Klobuchar has pointed out that a number of her closest aides have worked for her for long periods of time. Many went on to important jobs in the Obama administration, other congressional offices and political operations, top law firms and major corporations around the country. Top staffers in U.S. Senate offices can make into the low six figures, with less senior or high-ranking staffers earning in the upper five figures.

Many politicians at high levels, men and women both, are privately known to be very hard to work for. Horror stories about working for Klobuchar have long circulated in political and media circles in Washington and Minnesota. The reluctance of former staffers with firsthand experience to identify themselves kept the stories out of the public eye, but the glaring scrutiny of a presidential campaign changed that.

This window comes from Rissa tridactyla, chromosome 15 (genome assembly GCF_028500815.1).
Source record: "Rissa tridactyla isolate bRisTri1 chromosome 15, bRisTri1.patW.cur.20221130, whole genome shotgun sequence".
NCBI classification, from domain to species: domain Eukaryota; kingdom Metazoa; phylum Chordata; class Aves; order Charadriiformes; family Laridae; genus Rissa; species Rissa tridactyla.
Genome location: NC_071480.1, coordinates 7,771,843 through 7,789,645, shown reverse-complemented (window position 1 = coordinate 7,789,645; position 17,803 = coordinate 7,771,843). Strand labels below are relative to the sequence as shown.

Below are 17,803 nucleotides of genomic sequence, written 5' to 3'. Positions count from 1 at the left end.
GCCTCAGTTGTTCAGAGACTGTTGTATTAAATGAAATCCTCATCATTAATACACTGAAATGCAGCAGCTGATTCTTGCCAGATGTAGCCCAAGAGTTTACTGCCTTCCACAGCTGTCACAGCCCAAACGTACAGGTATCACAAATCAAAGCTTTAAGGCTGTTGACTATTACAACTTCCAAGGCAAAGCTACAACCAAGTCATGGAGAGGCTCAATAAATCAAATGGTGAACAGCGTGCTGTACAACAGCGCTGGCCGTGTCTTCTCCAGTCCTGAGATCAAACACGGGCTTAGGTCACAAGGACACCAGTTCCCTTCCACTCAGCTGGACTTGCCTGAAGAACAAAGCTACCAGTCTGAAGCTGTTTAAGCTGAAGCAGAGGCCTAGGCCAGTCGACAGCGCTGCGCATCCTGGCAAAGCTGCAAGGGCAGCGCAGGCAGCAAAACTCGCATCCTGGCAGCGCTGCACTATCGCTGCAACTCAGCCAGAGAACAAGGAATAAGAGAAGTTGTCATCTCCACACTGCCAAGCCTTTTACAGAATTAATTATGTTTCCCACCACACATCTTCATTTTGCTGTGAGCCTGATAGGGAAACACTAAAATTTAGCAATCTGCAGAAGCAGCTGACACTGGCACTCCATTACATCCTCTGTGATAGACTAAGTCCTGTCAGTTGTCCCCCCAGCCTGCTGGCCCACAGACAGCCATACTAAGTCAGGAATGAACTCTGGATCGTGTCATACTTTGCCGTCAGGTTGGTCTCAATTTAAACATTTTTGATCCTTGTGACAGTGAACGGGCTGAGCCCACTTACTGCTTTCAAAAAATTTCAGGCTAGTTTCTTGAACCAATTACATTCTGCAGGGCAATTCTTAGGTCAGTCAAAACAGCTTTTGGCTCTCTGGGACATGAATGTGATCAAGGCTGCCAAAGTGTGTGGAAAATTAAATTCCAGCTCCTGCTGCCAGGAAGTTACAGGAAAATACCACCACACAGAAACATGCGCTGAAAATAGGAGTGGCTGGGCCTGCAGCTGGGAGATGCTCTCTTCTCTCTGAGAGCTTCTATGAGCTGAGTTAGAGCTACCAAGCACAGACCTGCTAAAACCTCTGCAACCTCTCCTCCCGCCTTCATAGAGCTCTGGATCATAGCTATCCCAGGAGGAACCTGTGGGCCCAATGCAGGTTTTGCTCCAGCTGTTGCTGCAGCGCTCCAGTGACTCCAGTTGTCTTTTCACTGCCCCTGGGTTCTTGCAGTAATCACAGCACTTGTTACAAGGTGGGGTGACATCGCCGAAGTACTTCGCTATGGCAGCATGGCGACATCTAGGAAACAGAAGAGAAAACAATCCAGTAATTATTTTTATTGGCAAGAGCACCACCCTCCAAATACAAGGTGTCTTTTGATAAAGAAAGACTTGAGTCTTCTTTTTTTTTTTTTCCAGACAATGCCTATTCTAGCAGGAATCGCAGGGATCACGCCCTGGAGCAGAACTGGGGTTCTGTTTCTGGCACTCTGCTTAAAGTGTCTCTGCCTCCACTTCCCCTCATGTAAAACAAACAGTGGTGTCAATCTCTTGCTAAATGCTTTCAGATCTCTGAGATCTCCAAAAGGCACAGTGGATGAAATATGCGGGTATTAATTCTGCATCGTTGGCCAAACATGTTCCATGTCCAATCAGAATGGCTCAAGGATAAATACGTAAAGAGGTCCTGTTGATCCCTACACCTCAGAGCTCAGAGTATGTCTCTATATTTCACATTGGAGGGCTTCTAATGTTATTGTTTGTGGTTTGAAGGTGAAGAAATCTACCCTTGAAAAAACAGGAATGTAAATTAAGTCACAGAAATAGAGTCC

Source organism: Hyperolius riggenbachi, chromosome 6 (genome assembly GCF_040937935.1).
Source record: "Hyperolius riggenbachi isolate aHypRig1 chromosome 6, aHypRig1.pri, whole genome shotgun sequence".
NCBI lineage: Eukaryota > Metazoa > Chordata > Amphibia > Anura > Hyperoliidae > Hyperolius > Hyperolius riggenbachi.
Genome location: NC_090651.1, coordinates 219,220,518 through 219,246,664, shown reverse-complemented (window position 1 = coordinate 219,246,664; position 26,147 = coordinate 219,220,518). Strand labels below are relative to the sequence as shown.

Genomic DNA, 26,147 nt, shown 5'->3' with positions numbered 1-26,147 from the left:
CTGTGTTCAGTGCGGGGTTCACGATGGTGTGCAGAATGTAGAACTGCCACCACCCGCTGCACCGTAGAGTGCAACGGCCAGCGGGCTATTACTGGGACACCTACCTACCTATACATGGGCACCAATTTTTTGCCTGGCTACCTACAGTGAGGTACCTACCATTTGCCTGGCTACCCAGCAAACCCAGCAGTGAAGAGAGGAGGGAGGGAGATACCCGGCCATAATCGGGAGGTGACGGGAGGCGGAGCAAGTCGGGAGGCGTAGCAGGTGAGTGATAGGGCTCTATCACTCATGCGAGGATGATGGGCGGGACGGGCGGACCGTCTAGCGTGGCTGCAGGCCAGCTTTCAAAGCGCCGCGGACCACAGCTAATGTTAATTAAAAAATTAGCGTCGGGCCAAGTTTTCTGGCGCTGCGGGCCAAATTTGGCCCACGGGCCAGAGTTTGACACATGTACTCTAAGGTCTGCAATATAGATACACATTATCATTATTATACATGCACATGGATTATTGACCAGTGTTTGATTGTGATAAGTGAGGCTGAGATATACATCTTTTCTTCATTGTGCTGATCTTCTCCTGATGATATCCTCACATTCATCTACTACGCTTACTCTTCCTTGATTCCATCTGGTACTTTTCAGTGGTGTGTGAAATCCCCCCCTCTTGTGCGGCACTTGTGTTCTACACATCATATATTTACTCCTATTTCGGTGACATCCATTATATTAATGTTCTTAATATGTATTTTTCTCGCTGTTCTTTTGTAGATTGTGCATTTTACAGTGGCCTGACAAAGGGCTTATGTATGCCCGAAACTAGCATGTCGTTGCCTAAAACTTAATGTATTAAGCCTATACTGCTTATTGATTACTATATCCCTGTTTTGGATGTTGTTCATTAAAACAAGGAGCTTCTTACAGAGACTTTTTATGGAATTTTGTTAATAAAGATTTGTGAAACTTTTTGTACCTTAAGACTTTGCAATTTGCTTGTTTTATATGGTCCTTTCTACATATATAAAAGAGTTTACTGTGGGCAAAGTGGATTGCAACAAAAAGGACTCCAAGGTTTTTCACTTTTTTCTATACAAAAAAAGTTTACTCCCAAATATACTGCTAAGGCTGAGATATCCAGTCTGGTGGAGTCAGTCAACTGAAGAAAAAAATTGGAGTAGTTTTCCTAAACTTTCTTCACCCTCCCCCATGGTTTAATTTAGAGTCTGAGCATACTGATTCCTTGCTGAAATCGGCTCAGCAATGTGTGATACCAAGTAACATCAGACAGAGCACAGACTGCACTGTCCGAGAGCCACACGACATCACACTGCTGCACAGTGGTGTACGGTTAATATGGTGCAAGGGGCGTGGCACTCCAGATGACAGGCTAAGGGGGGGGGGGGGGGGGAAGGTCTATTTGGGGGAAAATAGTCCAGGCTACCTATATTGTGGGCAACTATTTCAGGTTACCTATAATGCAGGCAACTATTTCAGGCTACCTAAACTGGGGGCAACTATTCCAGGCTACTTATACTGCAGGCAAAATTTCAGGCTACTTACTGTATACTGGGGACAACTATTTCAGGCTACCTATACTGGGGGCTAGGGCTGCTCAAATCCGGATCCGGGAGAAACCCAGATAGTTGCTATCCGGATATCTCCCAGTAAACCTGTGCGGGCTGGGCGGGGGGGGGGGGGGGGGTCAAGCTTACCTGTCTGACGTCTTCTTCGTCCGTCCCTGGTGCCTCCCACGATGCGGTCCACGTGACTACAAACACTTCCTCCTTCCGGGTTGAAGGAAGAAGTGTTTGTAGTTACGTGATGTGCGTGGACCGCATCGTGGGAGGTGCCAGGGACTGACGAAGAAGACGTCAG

To date, all of Klobuchar's most critical former staffers in this and other stories have remained anonymous.

Published stories about Klobuchar's alleged mistreatment of employees both preceded and followed her entry into the contest for the Democratic nomination. It was an otherwise successful rollout: a snowy announcement along the Mississippi River garnered a wave of largely favorable national press, with Klobuchar winning praise from many early-state Democrats, pundits and even some Republicans for her pragmatic tone, results-driven approach, gregarious style with voters and track record of electability.

Democratic voters in Iowa and New Hampshire, who will weigh in first as the nominating contest gets going early next year, have been reading and circulating the coverage of Klobuchar's treatment of employees.

"If not for that cloud, I think she would have a really great shot at Iowa. She may yet," said Pat Rynard, a former Democratic campaign operative who now runs the Iowa Starting Line website, which covers the Iowa caucus.